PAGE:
Wednesday 7 December 2016

Mob rule: Streets turned into war zones as rioting spreads

Independent.ie reporters

Published 09/08/2011 | 07:33

Firefighters battle a large fire that broke out in shops and residential properties in Croydon. Photo: Getty Images
Firefighters battle a large fire that broke out in shops and residential properties in Croydon. Photo: Getty Images
Rioters rampaged across Britain's capital through the night as politicians and police chiefs tried desperately to curb what they described as 'sheer criminality'

Police chiefs and political leaders were struggling to restore calm to England's streets today after riots spread across the country.

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British Prime Minister David Cameron ended his holiday and flew back to Britain to chair a meeting of the Government's Cobra emergency committee amid fears there will be a fourth night of violence.



The Football Association announced that England's friendly against Holland at Wembley Stadium tomorrow had been called off.



Hundreds of people were arrested overnight after the worst rioting in decades as looting, violence and arson spread across London and to other major cities including Liverpool, Birmingham and Bristol.



Three people were held on suspicion of the attempted murder of a police officer who was injured by a car while trying to stop looters in Brent, north-west London.



Mr Cameron cut short his family holiday to Tuscany and arrived back in Number 10 in the early hours.



He met Home Secretary Theresa May and acting Scotland Yard Commissioner Tim Godwin before chairing the Cobra meeting at 9am.



The Metropolitan Police Service (MPS) was stretched to the limits, with the arrests leaving all police cells in London full and Mr Godwin calling for every special constable to report for duty today.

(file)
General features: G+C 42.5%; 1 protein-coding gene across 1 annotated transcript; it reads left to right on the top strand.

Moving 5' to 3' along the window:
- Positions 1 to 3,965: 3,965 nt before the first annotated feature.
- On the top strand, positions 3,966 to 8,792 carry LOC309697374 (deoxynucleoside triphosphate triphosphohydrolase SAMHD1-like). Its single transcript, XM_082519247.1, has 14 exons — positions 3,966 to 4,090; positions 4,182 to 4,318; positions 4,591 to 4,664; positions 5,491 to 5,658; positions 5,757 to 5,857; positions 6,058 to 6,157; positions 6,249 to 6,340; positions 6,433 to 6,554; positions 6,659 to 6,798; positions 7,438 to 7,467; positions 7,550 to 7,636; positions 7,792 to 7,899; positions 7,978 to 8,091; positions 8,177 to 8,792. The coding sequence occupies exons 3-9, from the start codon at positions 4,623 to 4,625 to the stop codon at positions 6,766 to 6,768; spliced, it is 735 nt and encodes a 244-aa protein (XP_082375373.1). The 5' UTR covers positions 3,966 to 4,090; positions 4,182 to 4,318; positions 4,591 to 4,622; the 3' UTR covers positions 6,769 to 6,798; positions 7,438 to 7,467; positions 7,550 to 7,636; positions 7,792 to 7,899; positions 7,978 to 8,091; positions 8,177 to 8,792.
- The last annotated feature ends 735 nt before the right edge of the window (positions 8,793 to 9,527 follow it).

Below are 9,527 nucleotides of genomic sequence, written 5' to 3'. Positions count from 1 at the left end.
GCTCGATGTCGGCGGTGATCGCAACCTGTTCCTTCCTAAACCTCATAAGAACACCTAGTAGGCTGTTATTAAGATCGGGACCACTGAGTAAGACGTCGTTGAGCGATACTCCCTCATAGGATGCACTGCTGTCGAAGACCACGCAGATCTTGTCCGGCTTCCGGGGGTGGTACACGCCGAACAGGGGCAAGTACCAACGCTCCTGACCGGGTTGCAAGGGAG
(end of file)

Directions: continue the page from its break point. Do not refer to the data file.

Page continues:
Some 6,000 police officers tried to maintain order in the capital last night, and Scotland Yard said a total of 13,000 officers would be on duty over the next 24 hours.



The Met described the riots as the worst it had seen "in current memory" for "unacceptable levels of widespread looting, fires and disorder".



A total of 44 officers were injured, a man in his 60s suffered life-threatening head injuries, and Scotland Yard received over 20,000 999 calls, four times more than usual.



Scenes of widespread looting, violence and arson were seen not only in London, where riots began on Saturday night, but in other major cities including Liverpool and Birmingham.



The worst rioting in decades led to the arrest of hundreds of people, as streets were turned into war zones.



Scotland Yard said the three people were apprehended following an incident in Brent, north west London, that led to a police officer being injured by a car while trying to stop looters.



A force spokesman said: "At approximately 2.50am on Tuesday August 9 a male police officer was injured by a car in Fulton Road, Brent. He has been taken to a north London hospital where he remains in a stable condition.



"A second male police officer was also injured in the incident. He was taken to a north London hospital with a minor injury.



"It is believed the injury occurred when police stopped some cars as their occupants were suspected of being involved in looting of a nearby electrical store.



"It is believed the driver of one of the cars drove away injuring the police officer in the process. Three people were later stopped by police and arrested on suspicion of attempted murder."



Police and emergency services were overwhelmed by a third consecutive night of trouble.

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